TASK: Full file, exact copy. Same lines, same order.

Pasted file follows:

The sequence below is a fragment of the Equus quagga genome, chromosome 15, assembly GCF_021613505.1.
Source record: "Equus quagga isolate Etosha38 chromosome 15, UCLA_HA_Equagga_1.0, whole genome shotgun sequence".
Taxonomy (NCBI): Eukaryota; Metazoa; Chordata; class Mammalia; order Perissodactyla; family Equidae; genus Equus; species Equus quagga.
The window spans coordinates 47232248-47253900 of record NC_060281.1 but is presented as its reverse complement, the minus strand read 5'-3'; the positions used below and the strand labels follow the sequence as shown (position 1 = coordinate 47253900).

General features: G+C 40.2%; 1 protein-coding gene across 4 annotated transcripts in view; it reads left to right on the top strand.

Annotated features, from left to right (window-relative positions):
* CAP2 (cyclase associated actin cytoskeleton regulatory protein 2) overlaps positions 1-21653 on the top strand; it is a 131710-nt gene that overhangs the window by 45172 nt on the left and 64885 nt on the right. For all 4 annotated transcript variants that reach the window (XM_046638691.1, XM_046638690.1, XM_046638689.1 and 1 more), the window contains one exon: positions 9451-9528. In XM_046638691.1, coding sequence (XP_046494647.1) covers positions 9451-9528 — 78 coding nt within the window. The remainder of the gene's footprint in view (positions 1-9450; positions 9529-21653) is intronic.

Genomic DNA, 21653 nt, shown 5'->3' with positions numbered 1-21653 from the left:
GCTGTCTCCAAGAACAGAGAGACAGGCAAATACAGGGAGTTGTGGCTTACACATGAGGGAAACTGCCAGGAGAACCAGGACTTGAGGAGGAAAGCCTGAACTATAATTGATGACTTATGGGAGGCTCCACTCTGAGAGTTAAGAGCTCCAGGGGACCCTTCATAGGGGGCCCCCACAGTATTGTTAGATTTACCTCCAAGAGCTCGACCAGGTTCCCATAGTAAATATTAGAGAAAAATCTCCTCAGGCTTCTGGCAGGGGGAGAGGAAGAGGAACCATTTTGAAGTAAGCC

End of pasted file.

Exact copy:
The sequence below is a fragment of the Equus quagga genome, chromosome 15, assembly GCF_021613505.1.
Source record: "Equus quagga isolate Etosha38 chromosome 15, UCLA_HA_Equagga_1.0, whole genome shotgun sequence".
Taxonomy (NCBI): Eukaryota; Metazoa; Chordata; class Mammalia; order Perissodactyla; family Equidae; genus Equus; species Equus quagga.
The window spans coordinates 47232248-47253900 of record NC_060281.1 but is presented as its reverse complement, the minus strand read 5'-3'; the positions used below and the strand labels follow the sequence as shown (position 1 = coordinate 47253900).

General features: G+C 40.2%; 1 protein-coding gene across 4 annotated transcripts in view; it reads left to right on the top strand.

Annotated features, from left to right (window-relative positions):
* CAP2 (cyclase associated actin cytoskeleton regulatory protein 2) overlaps positions 1-21653 on the top strand; it is a 131710-nt gene that overhangs the window by 45172 nt on the left and 64885 nt on the right. For all 4 annotated transcript variants that reach the window (XM_046638691.1, XM_046638690.1, XM_046638689.1 and 1 more), the window contains one exon: positions 9451-9528. In XM_046638691.1, coding sequence (XP_046494647.1) covers positions 9451-9528 — 78 coding nt within the window. The remainder of the gene's footprint in view (positions 1-9450; positions 9529-21653) is intronic.

Genomic DNA, 21653 nt, shown 5'->3' with positions numbered 1-21653 from the left:
GCTGTCTCCAAGAACAGAGAGACAGGCAAATACAGGGAGTTGTGGCTTACACATGAGGGAAACTGCCAGGAGAACCAGGACTTGAGGAGGAAAGCCTGAACTATAATTGATGACTTATGGGAGGCTCCACTCTGAGAGTTAAGAGCTCCAGGGGACCCTTCATAGGGGGCCCCCACAGTATTGTTAGATTTACCTCCAAGAGCTCGACCAGGTTCCCATAGTAAATATTAGAGAAAAATCTCCTCAGGCTTCTGGCAGGGGGAGAGGAAGAGGAACCATTTTGAAGTAAGCC